Visit UniversityofFarmington.edu, and the first thing you’ll see is a picture of young people in a classroom setting. Below that, you’ll read,” “The University of Farmington is a nationally accredited business and STEM institution located in Metro Detroit. Our innovative curriculum combines traditional instruction and distance learning with [full-time] professional experiences. We offer flexible class schedules and a focus on students who do not want to interrupt their careers.” But despite looking very much like the website of many colleges around the country, the University of Farmington isn’t real. As a matter of fact, it’s part of a Department of Homeland Security sting operation meant to lure immigrant students.
Court filings unsealed Wednesday unveiled that undercover Homeland Security Investigation agents ran the school, which has existed since 2015.
As some question the ethics of setting up such an institution – the Department of Homeland Security included Farmington in a list of schools open for international students, according to The Washington Post – prosecutors have argued that “foreign citizens” used the school as “a ‘pay to play scheme.'” They said students knew the school wasn’t real and that they chose to enroll so that they could remain in the country under student visas. Reportedly, students would pay thousands of dollars, and in return, they’d have proof that they were full-time students.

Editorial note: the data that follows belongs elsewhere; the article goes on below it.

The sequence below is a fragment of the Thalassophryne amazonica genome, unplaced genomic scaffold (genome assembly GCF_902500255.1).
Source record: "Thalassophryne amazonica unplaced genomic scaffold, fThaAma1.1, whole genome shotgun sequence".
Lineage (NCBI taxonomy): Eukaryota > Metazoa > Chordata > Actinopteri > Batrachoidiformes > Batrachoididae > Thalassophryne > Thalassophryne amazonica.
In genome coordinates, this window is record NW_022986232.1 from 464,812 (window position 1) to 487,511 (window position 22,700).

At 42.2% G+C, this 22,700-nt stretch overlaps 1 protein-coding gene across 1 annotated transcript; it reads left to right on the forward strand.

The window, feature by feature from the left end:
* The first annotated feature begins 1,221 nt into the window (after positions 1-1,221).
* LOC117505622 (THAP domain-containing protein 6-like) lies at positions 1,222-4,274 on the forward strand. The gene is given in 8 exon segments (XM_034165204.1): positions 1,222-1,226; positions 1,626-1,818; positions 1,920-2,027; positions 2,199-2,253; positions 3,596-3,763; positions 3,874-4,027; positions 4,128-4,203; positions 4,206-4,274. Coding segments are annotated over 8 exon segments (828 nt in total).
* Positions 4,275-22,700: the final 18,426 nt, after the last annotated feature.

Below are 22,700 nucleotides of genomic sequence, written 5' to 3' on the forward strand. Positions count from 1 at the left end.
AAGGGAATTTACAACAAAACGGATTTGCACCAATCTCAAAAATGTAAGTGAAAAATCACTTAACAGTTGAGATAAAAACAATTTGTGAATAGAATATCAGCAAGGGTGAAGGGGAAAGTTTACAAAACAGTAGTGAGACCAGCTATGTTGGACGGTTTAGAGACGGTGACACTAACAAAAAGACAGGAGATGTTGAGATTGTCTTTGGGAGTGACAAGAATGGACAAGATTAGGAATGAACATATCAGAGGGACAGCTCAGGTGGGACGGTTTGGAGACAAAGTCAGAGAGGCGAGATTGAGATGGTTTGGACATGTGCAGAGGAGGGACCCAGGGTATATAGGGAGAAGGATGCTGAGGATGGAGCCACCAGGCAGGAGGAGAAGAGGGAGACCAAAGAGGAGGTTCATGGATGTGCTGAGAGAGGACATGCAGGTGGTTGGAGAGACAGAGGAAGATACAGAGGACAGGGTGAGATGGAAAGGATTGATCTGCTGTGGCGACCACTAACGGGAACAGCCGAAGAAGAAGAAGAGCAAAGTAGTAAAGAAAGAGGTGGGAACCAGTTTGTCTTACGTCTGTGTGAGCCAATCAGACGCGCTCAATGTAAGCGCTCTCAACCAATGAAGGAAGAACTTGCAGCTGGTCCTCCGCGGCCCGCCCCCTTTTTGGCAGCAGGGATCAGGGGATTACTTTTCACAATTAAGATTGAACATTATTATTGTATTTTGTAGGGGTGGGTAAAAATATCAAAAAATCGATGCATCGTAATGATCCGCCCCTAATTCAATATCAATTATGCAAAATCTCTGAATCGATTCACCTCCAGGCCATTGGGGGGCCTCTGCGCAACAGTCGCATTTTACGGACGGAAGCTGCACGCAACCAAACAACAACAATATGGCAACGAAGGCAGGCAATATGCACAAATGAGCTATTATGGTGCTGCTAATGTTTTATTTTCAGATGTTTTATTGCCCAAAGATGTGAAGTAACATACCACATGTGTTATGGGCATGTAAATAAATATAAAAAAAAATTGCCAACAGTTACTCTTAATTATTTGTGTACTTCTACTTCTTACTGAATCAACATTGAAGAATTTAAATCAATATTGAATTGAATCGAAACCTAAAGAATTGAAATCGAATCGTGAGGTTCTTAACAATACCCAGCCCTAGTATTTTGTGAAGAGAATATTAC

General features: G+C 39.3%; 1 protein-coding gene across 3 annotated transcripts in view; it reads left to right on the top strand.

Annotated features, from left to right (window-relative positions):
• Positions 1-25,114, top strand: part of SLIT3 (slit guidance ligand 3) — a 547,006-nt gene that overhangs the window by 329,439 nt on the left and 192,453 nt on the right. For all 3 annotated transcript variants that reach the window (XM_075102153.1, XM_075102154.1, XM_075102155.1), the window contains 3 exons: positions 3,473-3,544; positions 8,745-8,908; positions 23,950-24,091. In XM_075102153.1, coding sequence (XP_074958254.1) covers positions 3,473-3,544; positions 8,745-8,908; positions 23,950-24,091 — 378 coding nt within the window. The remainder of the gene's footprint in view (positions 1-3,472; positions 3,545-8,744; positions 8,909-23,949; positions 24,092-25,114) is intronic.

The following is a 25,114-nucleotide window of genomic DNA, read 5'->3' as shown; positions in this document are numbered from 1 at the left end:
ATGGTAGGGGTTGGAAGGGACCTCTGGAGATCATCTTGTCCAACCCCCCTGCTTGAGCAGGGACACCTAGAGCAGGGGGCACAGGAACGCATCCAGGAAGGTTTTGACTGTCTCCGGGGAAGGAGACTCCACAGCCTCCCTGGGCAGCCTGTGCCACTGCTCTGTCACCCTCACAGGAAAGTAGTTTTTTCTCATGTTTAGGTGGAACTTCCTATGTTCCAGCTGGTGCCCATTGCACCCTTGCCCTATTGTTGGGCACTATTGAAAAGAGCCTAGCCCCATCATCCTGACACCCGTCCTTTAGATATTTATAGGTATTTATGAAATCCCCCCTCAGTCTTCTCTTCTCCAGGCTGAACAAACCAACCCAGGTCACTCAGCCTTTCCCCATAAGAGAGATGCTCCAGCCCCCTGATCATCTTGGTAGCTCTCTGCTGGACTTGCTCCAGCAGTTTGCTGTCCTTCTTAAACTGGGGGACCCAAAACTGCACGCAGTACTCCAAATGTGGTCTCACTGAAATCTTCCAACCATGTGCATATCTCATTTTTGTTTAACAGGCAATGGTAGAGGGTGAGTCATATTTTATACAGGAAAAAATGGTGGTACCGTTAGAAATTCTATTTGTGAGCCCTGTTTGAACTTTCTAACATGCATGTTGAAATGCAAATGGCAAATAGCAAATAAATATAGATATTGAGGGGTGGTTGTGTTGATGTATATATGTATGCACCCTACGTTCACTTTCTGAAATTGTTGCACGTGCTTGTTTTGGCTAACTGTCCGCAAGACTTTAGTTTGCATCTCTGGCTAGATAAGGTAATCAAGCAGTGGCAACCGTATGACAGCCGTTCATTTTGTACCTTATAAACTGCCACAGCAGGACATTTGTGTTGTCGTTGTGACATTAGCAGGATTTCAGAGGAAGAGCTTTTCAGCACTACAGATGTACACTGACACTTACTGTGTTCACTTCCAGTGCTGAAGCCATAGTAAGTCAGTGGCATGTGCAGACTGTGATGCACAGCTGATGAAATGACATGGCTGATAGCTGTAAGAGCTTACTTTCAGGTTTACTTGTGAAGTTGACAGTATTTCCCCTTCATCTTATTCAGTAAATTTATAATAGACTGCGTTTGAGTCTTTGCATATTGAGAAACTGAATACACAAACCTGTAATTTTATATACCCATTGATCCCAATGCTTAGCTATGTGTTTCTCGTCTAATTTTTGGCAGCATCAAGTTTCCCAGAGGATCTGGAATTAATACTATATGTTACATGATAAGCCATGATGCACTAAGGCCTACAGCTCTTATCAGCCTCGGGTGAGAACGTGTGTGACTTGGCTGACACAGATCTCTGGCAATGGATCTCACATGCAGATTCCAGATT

According to Detroit News, several people have been charged, both dozens of students who were detained on immigration violations and could face deportation as well as eight people, charged with conspiracy, who helped recruit hundreds of immigrants for the fake school. The government alleges that altogether the eight received the equivalent of $250,000 to recruit students.
The government set up another fake university in the past. In 2016, dozens of people – recruiters and students at the fictitious University of Northern New Jersey – faced similar charges. While the government said students knew the school was fake, some later spoke out and told The New York Times that they were duped. While some say they tried to transfer schools, others said that the university sent them letters saying they could work instead of attend school. And because the Department of Homeland Security listed the site on its website, students felt the school was the real deal.
January 31, 2019: This headline has been updated. It originally said undocumented immigrants.